Queensland best, WA worst: mine exports soar to $100 billion yet royalties static

by | Jun 2, 2021 | Energy & Environment

Mining exports rose $100 billion in a decade, yet they now contribute proportionally less to government coffers. And if WA had the same royalty rate as Queensland, WA citizens would have gained an extra $47 billion over the decade. Callum Foote reports.

Western Australia, Australia’s largest commodity exporting state, captures just 5% of its commodity export value as royalties.

In comparison, over the past 10 years, Queensland’s royalty scheme has collected double that – 10% of the total commodity export value. In fact, in 2020, royalty payments reached a record 15% of export value.

Queensland is followed by the Northern Territory at 8%, New South Wales at 7% and South Australia at 6%.

Only the non-resource intensive states Victoria and Tasmania earn less than Western Australia in royalties as a proportion of commodity exports, sitting at 3% and 2% respectively.

In other words, Western Australians only earn 5 cents for every dollar of mineral value exported from their state compared to Queenslanders 10 cents.

If WA captured the same royalty rate as Queensland, then WA citizens would have earnt an extra $47 billion over the past decade from the sale of its commodities.

Western Australia’s relatively small royalty take means that the public is missing out on vital revenue that is used to fund of public services in the state. As is, WA is the most reliant state on royalty revenue, with payments comprising 28.8 per cent of its annual budget. Queensland is second with 14.4 per cent, followed by NSW with 4.7 per cent.

Mining royalties have stalled as a percentage of Australian government earnings.

The annual value of commodity exports has grown 76% over the past decade to $290 billion a year, or an increase of more than $100 billion. Yet the proportion that royalty payments have contributed to government budgets has remained static for more than a decade, at about 3 per cent.

Moreover, this significant growth in revenue of mining companies has occurred at a time when the general economy has stalled, with no increase in GDP recorded since 2011.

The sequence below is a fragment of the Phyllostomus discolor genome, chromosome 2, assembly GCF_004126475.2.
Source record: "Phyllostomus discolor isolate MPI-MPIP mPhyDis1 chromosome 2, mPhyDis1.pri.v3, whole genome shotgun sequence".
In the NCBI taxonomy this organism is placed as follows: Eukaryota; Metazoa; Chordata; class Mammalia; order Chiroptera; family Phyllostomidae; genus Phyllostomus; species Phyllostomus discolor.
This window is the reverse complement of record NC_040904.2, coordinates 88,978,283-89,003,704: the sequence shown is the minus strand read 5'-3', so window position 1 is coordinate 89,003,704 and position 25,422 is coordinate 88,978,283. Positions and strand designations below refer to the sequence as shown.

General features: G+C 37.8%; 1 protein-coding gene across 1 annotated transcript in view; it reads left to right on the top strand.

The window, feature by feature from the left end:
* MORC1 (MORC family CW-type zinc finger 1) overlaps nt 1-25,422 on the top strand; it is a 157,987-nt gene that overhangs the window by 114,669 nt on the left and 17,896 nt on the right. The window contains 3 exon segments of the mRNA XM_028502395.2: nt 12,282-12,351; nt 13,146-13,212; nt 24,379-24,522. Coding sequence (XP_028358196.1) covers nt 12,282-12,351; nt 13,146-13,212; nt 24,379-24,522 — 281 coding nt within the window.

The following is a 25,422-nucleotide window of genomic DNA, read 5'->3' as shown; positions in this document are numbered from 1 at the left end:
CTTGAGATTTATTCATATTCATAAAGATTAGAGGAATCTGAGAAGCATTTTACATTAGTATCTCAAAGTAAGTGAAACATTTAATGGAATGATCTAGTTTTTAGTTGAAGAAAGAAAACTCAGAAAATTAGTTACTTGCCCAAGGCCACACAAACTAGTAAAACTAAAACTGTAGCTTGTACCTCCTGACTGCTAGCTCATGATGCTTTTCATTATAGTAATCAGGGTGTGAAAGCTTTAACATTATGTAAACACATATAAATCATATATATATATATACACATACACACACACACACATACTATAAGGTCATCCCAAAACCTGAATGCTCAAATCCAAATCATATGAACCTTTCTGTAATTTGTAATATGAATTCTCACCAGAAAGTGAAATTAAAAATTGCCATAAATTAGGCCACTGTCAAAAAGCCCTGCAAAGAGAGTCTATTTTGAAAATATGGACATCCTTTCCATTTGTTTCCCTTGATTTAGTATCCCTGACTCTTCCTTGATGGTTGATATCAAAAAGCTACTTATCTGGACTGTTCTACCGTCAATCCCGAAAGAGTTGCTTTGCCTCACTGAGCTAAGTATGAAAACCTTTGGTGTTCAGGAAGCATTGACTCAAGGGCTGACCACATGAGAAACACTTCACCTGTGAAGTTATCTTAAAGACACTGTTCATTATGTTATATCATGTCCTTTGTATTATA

Royalty Analysis

Each state and territory decides how it operate its own royalty schemes, which determine the price paid by mining companies for the commodities that lie underground.

The effectiveness of each state and territory’s royalty scheme is determined by comparing the amount earned in royalty payments to the total export value of commodities originating from each jurisdiction.

In terms of actual royalty revenue, WA has the single largest take. As you can see from the graph below, WA and Queensland capture the largest amount of royalty payments.

However, WA has forged ahead of the rest of Australia over the past decade.

In 2008, at 37% Queensland earnt the largest portion of total royalty revenue ($3.3 billion). WA earnt 26% of total royalty revenue ($2.3 billion).

By 2019, more than a decade later in 2019, the tables had turned. WA accounted for a staggering 51% of all royalty revenue at $8.4 billion, with Queensland earning a 28% share with $4.5 billion in royalty revenue.

While WA earns the most in royalty revenue, proportionally it appears that Western Australians are being dudded.

In 2020, WA exported 360% more commodities than Queensland – $1.4 trillion to $30.9 billion – yet earnt less than double the royalties – $8.4 billion to $4.5 billion.

WA consistently accounts for the majority of Australia’s state and territory commodities exports, some 61% of the total over the past decade.

The Neroli Storytelling Colvin Foundation sponsored Michael West Media to produce this work of environmental journalism. This report and the associated articles are the result of that funding.

Callum Foote is a journalist and Revolving Doors editor for Michael West Media. He has studied the impact of undue corporate influence over Australian policy decisions and the impact this has on popular interests.

Don't pay so you can read it.

Pay so everyone can.

Michael West headshot

Get our newsletter

Once a week.

Unsubscribe anytime.

Thank you! We'll also confirm via email.

Pin It on Pinterest

Share This